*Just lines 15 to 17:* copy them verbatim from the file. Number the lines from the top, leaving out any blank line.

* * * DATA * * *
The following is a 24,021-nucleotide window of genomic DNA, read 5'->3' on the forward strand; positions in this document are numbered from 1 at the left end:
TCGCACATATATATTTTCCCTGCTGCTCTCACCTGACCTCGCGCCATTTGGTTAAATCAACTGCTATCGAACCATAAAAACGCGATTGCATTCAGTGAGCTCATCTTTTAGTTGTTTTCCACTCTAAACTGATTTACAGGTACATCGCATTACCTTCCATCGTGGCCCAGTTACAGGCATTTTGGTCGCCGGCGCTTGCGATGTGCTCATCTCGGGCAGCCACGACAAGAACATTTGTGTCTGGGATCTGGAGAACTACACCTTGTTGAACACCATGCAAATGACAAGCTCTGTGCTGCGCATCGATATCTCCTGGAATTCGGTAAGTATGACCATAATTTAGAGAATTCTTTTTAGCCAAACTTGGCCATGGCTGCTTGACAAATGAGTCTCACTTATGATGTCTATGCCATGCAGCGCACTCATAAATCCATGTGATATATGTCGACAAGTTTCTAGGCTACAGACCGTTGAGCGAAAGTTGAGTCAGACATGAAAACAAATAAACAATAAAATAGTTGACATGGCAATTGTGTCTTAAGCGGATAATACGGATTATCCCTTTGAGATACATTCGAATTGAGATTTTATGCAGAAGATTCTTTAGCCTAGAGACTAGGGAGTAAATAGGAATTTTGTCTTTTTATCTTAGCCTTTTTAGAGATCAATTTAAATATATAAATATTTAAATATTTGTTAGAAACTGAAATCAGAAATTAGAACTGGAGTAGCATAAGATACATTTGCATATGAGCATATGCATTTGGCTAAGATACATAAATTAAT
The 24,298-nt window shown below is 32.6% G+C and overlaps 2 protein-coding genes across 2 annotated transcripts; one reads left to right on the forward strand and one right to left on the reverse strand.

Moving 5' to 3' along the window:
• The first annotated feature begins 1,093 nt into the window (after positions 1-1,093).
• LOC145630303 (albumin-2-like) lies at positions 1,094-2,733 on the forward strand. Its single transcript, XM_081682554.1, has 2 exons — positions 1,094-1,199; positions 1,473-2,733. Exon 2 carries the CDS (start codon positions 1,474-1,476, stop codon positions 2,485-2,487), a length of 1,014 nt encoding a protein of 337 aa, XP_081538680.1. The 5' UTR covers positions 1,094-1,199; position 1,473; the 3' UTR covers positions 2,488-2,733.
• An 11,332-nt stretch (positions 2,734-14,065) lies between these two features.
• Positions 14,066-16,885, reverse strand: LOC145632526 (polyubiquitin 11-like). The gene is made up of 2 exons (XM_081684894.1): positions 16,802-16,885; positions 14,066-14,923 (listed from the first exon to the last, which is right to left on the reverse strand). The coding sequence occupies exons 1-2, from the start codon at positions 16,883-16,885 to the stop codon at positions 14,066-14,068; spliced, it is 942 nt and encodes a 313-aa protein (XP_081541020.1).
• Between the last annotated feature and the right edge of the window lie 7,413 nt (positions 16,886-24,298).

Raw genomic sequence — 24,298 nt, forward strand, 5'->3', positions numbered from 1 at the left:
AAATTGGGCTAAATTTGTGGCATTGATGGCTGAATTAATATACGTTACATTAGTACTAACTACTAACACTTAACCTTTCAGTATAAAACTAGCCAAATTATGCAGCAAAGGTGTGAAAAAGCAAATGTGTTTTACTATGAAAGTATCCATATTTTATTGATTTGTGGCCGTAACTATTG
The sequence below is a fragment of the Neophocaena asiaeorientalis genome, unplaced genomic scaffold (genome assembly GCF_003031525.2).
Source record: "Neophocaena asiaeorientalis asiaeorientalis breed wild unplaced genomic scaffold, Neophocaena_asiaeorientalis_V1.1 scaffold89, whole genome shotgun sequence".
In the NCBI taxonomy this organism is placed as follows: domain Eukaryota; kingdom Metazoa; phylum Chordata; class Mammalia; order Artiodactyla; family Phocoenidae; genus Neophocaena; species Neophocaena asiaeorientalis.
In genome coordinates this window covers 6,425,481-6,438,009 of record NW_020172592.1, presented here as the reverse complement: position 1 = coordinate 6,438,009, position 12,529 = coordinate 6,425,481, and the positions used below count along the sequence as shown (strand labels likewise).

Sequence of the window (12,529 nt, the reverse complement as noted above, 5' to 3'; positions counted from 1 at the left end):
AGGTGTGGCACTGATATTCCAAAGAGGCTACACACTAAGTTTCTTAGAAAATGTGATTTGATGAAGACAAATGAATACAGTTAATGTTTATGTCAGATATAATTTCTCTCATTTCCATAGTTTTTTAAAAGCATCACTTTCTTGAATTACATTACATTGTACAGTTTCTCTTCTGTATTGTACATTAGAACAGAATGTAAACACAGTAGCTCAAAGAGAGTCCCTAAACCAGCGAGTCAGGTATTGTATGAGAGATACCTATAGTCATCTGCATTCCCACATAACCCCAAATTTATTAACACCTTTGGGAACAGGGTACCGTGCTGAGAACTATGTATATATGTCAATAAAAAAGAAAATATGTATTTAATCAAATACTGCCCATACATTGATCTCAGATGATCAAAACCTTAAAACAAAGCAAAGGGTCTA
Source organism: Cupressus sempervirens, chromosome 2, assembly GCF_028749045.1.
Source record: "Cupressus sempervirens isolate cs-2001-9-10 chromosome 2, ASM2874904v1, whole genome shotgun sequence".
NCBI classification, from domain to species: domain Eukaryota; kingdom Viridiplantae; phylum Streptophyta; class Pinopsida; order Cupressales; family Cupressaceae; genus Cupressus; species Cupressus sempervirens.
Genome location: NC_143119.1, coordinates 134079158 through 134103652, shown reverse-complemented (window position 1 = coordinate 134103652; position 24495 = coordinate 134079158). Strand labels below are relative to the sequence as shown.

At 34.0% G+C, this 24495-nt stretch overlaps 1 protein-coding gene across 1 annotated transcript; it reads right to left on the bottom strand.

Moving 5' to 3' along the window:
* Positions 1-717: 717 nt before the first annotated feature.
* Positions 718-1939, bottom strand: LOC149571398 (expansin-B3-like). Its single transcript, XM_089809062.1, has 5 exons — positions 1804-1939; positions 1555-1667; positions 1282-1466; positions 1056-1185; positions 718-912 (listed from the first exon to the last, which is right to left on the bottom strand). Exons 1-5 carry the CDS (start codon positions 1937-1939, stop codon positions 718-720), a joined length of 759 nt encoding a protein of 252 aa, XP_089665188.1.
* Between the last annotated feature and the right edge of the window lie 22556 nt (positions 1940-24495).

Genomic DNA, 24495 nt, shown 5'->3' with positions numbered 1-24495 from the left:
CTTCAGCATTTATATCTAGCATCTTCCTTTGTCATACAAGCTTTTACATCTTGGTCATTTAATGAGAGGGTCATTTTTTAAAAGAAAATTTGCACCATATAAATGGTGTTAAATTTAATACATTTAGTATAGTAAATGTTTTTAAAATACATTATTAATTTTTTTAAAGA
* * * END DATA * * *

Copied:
In genome coordinates this window covers 6,425,481-6,438,009 of record NW_020172592.1, presented here as the reverse complement: position 1 = coordinate 6,438,009, position 12,529 = coordinate 6,425,481, and the positions used below count along the sequence as shown (strand labels likewise).

Sequence of the window (12,529 nt, the reverse complement as noted above, 5' to 3'; positions counted from 1 at the left end):
AGGTGTGGCACTGATATTCCAAAGAGGCTACACACTAAGTTTCTTAGAAAATGTGATTTGATGAAGACAAATGAATACAGTTAATGTTTATGTCAGATATAATTTCTCTCATTTCCATAGTTTTTTAAAAGCATCACTTTCTTGAATTACATTACATTGTACAGTTTCTCTTCTGTATTGTACATTAGAACAGAATGTAAACACAGTAGCTCAAAGAGAGTCCCTAAACCAGCGAGTCAGGTATTGTATGAGAGATACCTATAGTCATCTGCATTCCCACATAACCCCAAATTTATTAACACCTTTGGGAACAGGGTACCGTGCTGAGAACTATGTATATATGTCAATAAAAAAGAAAATATGTATTTAATCAAATACTGCCCATACATTGATCTCAGATGATCAAAACCTTAAAACAAAGCAAAGGGTCTA